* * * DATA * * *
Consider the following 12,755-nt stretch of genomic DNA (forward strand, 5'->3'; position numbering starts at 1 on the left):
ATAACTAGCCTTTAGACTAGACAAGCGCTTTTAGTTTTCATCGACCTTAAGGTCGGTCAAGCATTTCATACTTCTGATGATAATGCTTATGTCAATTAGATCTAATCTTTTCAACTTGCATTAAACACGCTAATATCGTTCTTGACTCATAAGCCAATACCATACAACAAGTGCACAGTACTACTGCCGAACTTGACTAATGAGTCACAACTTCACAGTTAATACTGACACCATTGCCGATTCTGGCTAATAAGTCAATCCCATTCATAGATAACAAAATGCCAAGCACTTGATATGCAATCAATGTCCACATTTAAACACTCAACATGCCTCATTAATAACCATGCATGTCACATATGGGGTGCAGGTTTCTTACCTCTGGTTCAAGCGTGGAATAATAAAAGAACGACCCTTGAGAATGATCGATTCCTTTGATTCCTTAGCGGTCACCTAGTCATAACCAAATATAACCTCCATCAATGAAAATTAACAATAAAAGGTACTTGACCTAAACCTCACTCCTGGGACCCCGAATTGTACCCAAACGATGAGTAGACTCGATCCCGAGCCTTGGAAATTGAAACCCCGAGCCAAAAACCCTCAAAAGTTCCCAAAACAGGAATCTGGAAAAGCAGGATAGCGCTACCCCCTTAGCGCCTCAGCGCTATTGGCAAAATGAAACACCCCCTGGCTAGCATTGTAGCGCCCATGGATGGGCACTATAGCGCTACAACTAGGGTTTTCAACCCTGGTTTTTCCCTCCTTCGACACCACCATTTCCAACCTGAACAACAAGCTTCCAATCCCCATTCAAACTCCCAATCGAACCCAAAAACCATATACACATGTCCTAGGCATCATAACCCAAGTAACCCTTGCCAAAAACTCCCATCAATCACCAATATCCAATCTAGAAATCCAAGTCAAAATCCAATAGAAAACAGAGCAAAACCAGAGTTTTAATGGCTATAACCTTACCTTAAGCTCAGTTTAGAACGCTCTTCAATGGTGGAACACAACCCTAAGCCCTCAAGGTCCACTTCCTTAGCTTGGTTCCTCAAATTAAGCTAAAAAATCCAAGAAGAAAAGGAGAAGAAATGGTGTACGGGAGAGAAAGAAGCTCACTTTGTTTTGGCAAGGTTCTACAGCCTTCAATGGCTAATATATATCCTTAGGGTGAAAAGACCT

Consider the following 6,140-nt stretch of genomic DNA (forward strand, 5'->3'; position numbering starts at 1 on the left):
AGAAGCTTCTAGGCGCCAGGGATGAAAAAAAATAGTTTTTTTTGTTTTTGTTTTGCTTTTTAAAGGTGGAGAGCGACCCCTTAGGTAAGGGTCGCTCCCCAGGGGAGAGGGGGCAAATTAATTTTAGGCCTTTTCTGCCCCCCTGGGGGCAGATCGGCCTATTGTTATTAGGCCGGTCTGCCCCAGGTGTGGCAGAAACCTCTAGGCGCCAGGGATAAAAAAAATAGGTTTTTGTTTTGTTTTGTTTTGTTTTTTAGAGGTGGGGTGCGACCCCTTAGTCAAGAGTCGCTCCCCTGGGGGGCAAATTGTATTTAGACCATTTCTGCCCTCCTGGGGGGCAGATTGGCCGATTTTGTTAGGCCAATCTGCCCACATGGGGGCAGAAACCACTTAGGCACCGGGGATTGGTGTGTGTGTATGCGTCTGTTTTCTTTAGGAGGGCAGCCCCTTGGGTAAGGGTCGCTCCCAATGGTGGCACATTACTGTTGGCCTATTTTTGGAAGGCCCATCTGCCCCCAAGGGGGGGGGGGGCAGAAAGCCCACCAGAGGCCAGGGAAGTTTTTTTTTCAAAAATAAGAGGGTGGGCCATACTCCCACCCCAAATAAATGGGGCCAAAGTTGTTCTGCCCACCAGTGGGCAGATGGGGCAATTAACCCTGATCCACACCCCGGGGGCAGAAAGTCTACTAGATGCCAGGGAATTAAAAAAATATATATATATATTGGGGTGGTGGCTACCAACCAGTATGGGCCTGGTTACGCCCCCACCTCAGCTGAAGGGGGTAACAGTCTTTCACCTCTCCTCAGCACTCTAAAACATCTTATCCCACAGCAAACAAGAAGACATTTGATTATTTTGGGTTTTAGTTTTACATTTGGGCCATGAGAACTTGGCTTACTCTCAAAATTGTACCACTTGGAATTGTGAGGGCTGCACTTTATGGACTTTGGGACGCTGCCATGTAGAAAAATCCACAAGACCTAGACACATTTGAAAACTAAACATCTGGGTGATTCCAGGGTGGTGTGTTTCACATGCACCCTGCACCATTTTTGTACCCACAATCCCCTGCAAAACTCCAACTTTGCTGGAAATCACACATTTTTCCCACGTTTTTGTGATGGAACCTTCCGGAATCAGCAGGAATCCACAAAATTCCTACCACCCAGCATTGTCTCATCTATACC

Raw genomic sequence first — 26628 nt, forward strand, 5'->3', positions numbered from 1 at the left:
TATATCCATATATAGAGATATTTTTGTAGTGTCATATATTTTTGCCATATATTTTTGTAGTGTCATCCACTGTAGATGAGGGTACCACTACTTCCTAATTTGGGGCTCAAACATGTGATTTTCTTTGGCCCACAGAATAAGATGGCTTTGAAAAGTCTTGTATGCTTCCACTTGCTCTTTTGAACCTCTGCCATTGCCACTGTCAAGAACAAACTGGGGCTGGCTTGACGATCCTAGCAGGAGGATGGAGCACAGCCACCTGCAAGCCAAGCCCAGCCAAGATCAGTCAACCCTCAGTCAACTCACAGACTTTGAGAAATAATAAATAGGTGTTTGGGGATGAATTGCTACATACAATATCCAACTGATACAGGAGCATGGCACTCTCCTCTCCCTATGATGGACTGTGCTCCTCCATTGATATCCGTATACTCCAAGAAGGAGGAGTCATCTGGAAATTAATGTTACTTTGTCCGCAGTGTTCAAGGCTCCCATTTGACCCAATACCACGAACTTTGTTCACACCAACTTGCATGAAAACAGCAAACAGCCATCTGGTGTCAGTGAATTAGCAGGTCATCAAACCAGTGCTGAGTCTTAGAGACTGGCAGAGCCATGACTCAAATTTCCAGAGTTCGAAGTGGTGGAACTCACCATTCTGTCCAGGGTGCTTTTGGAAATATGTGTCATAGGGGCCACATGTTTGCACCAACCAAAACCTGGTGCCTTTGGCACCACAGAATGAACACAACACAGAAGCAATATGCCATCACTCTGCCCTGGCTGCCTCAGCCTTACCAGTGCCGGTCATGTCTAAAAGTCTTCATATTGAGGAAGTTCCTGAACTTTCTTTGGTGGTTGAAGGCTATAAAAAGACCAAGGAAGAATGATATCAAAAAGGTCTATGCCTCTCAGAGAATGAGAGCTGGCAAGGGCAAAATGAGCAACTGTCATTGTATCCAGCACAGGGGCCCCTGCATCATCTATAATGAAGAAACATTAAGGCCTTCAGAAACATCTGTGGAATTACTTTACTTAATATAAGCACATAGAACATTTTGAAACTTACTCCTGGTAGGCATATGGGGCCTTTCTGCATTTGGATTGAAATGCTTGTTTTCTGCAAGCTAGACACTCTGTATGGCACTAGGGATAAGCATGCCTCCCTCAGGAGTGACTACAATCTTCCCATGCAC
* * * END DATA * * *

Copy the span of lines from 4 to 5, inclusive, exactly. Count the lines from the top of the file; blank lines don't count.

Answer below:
AGAAGCTTCTAGGCGCCAGGGATGAAAAAAAATAGTTTTTTTTGTTTTTGTTTTGCTTTTTAAAGGTGGAGAGCGACCCCTTAGGTAAGGGTCGCTCCCCAGGGGAGAGGGGGCAAATTAATTTTAGGCCTTTTCTGCCCCCCTGGGGGCAGATCGGCCTATTGTTATTAGGCCGGTCTGCCCCAGGTGTGGCAGAAACCTCTAGGCGCCAGGGATAAAAAAAATAGGTTTTTGTTTTGTTTTGTTTTGTTTTTTAGAGGTGGGGTGCGACCCCTTAGTCAAGAGTCGCTCCCCTGGGGGGCAAATTGTATTTAGACCATTTCTGCCCTCCTGGGGGGCAGATTGGCCGATTTTGTTAGGCCAATCTGCCCACATGGGGGCAGAAACCACTTAGGCACCGGGGATTGGTGTGTGTGTATGCGTCTGTTTTCTTTAGGAGGGCAGCCCCTTGGGTAAGGGTCGCTCCCAATGGTGGCACATTACTGTTGGCCTATTTTTGGAAGGCCCATCTGCCCCCAAGGGGGGGGGGGGCAGAAAGCCCACCAGAGGCCAGGGAAGTTTTTTTTTCAAAAATAAGAGGGTGGGCCATACTCCCACCCCAAATAAATGGGGCCAAAGTTGTTCTGCCCACCAGTGGGCAGATGGGGCAATTAACCCTGATCCACACCCCGGGGGCAGAAAGTCTACTAGATGCCAGGGAATTAAAAAAATATATATATATATTGGGGTGGTGGCTACCAACCAGTATGGGCCTGGTTACGCCCCCACCTCAGCTGAAGGGGGTAACAGTCTTTCACCTCTCCTCAGCACTCTAAAACATCTTATCCCACAGCAAACAAGAAGACATTTGATTATTTTGGGTTTTAGTTTTACATTTGGGCCATGAGAACTTGGCTTACTCTCAAAATTGTACCACTTGGAATTGTGAGGGCTGCACTTTATGGACTTTGGGACGCTGCCATGTAGAAAAATCCACAAGACCTAGACACATTTGAAAACTAAACATCTGGGTGATTCCAGGGTGGTGTGTTTCACATGCACCCTGCACCATTTTTGTACCCACAATCCCCTGCAAAACTCCAACTTTGCTGGAAATCACACATTTTTCCCACGTTTTTGTGATGGAACCTTCCGGAATCAGCAGGAATCCACAAAATTCCTACCACCCAGCATTGTCTCATCTATACC

Raw genomic sequence first — 26628 nt, forward strand, 5'->3', positions numbered from 1 at the left: